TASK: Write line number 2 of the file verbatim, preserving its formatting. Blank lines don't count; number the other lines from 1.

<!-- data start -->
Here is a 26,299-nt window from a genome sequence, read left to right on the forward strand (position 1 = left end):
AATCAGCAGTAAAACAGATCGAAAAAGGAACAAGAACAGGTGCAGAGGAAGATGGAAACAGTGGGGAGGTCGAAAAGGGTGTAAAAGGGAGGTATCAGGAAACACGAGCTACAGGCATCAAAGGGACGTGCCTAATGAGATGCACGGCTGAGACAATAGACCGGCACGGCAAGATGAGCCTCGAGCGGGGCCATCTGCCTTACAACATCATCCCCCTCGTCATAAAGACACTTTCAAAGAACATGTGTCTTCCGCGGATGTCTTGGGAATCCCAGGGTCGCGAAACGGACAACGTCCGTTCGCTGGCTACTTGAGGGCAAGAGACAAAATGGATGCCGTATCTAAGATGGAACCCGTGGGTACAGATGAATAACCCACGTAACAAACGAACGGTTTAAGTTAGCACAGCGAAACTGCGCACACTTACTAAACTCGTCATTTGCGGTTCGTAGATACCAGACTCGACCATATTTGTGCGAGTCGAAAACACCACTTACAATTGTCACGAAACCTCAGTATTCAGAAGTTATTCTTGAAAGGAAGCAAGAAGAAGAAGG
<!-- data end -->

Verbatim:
AATCAGCAGTAAAACAGATCGAAAAAGGAACAAGAACAGGTGCAGAGGAAGATGGAAACAGTGGGGAGGTCGAAAAGGGTGTAAAAGGGAGGTATCAGGAAACACGAGCTACAGGCATCAAAGGGACGTGCCTAATGAGATGCACGGCTGAGACAATAGACCGGCACGGCAAGATGAGCCTCGAGCGGGGCCATCTGCCTTACAACATCATCCCCCTCGTCATAAAGACACTTTCAAAGAACATGTGTCTTCCGCGGATGTCTTGGGAATCCCAGGGTCGCGAAACGGACAACGTCCGTTCGCTGGCTACTTGAGGGCAAGAGACAAAATGGATGCCGTATCTAAGATGGAACCCGTGGGTACAGATGAATAACCCACGTAACAAACGAACGGTTTAAGTTAGCACAGCGAAACTGCGCACACTTACTAAACTCGTCATTTGCGGTTCGTAGATACCAGACTCGACCATATTTGTGCGAGTCGAAAACACCACTTACAATTGTCACGAAACCTCAGTATTCAGAAGTTATTCTTGAAAGGAAGCAAGAAGAAGAAGG